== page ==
In the greater New Haven area, only 3.2 percent of listings had a price drop for the four weeks ending June 12, Redfin said, compared to 1.5 percent for the month of March and 4.2 percent for the four weeks ending June 16, 2019.

“All counties in Connecticut saw the median sale price increase at least 7% compared to the same quarter last year; with Hartford, New Haven, Windham and Litchfield Counties seeing the largest increases,” according to BHHS. 

“We are still seeing listings selling over asking price in many areas, the report stated. “This is all very positive news if you are a seller and is in notable contrast to national reports that real estate prices are plummeting across the country,” according to BHHS. “More good news for sellers is the sharp decrease in market time, down 20% overall to just 36 days across the state.’   

mgodin@record-journal.com203-317-2255Twitter: @Cconnbiz

MERIDEN — The local housing market remains strong, despite some headwinds caused by higher interest rates and low housing inventory.
According to a December 2022 housing report by Berkshire Hathaway Home Services New England Properties, median sales prices in Meriden increased 1.11 percent over December 2021. List prices increased and days on the market decreased.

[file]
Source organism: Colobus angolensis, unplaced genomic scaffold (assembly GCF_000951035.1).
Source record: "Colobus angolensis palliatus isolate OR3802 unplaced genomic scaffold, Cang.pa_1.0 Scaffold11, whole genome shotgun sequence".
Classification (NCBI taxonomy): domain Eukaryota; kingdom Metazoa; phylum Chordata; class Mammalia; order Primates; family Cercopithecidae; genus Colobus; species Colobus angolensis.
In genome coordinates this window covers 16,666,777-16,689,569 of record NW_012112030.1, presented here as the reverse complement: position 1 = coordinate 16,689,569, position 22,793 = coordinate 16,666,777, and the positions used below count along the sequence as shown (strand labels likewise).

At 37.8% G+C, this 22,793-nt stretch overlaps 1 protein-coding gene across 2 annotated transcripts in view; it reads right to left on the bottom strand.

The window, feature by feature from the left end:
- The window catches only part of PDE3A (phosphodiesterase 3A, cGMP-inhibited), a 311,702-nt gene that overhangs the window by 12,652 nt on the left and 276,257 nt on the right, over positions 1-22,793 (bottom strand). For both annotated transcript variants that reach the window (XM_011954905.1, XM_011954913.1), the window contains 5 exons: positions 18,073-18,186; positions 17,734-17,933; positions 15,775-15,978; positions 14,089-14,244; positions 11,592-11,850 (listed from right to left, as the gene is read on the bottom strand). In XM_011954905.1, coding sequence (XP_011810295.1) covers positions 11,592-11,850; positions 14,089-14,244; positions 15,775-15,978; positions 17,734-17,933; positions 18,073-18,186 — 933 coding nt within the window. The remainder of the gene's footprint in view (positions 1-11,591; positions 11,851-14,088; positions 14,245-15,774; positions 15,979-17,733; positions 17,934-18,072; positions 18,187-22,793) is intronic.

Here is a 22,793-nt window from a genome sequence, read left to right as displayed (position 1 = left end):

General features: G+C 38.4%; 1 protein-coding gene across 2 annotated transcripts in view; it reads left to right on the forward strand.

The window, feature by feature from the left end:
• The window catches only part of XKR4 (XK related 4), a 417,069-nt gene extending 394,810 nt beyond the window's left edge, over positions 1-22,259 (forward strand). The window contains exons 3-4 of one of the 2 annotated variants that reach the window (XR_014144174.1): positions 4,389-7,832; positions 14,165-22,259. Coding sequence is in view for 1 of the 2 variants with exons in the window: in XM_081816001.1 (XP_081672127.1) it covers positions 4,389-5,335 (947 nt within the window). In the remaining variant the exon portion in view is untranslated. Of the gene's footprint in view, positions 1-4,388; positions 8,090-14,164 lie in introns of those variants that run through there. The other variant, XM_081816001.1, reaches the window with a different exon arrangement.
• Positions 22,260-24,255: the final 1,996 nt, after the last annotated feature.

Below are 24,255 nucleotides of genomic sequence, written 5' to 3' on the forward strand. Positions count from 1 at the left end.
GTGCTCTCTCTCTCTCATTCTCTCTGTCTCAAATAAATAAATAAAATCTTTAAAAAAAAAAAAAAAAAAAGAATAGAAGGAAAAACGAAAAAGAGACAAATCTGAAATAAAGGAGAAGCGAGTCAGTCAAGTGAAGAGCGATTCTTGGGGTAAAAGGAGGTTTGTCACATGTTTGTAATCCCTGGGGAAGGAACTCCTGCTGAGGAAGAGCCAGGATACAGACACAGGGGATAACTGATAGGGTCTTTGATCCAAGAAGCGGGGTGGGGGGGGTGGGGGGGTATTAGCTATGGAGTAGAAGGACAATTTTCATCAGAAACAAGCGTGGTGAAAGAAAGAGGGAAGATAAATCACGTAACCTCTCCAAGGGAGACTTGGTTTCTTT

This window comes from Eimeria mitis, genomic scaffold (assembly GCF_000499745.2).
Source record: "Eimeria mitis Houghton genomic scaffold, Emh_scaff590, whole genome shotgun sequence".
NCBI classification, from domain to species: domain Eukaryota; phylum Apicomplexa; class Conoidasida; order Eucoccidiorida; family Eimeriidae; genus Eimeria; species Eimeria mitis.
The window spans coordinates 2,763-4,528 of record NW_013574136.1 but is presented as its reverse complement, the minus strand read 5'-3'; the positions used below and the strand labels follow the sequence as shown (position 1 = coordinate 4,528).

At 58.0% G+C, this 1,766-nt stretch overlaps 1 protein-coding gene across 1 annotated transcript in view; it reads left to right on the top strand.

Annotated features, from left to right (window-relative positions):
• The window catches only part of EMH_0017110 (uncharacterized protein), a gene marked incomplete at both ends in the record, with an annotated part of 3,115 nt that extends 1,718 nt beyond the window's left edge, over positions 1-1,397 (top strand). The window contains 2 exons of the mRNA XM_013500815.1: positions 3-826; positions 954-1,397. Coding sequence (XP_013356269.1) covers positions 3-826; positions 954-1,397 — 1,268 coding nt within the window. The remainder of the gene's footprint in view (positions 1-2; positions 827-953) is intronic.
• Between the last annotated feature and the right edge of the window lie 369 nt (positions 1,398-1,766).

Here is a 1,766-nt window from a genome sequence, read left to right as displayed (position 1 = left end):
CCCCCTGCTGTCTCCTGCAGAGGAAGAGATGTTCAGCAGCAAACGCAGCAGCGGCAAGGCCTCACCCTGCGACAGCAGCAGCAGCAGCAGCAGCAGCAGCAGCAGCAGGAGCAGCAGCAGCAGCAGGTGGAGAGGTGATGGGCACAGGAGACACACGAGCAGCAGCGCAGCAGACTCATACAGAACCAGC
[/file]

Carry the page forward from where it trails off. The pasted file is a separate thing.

“Housing markets across the country may be slumping, but across Connecticut, indicators suggest demand is still stronger than the pre-pandemic baseline, even if it is waning,” according to the Commercial Record. 
Nationwide, 60.8 percent of the home offers written by Redfin agents faced competition in May, the combination brokerage and listing portal reported in June.
“That figure is down from 67.8 percent in April of this year and 71.8 percent in May 2021. The shift came as mortgage rates jumped to levels not seen in over a decade, trimming buyers’ budgets dramatically and knocking some out of the market altogether,” the Commercial Record reported. 
December average home listings in Meriden were $225,000, a 2.3 percent increase over 2021. Average sales prices were $235,000, a 1.1 percent increase. Days on the market dropped from 36 to 25 days, reflecting the market’s tight inventory, according to BHHS.
“It’s funny, the picture the media is painting is not what I’m seeing,” said Kevin Green, of BHHS. “I don’t agree with that (cooling market). I’m still getting multiple offers. People are still offering over listing price. There’s really been no change from last year except rising interest rates.”